“A lot of young people feel very disengaged when it comes to politics. It’s so important, yet people who never did it at school, like me, turn 18 and, let’s face it, likely don’t have a clue about politics, yet we are able to go out and vote.

“It’s very daunting having to learn all about the different parties and what they stand for and we don’t have the benefit of experience to know if they’re likely to live up to what they claim in their manifestos.”

Thomas Lowson, 23, from Grenoside, said despite being very interested in politics he feels councillors could do more to reach out to younger people. He added: “If you have the chance to vote - you should definitely do it. I’m a very staunch Labour supporter and follow them on social media and I try to keep up-to-date with stuff.

“I think young people often get a bad rap about not being proactive, being disengaged, so I think it’s important for young people to use their vote to say we are here and we do matter.”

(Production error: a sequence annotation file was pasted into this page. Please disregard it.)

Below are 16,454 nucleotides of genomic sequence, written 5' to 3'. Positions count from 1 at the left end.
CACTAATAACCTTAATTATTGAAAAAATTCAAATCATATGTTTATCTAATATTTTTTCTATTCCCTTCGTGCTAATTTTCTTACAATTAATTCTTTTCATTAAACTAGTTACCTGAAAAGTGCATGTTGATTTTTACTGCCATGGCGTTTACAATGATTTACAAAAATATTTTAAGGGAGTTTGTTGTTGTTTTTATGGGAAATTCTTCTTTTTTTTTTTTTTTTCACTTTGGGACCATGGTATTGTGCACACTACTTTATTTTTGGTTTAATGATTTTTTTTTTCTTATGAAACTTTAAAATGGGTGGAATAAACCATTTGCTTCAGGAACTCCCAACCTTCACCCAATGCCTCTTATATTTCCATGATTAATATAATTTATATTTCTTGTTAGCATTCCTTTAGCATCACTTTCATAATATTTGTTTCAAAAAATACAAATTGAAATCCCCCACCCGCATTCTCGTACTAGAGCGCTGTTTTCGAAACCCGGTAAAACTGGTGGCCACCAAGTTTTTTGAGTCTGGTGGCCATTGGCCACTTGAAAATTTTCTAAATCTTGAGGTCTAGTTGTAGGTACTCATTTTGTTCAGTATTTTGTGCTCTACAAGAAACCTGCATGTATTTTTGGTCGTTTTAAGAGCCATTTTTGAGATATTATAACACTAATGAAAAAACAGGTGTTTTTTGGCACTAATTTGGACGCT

Some confessed not knowing there was an upcoming election and all those asked admitted not noticing the council’s promotion on social media.

Even many students, who have a reputation for being politically active, said they do not feel empowered to vote in the upcoming elections.

Luke Renwick, activist and president of the Sheffield Hallam Students’ Union, said most students are unaware they can even vote in local elections at home and university.

He said: “A lot of students don’t even know they can vote at university even though they would.

“Politics encompasses every aspect of our lives. It regulates every little thing we do and interact with even at a local level.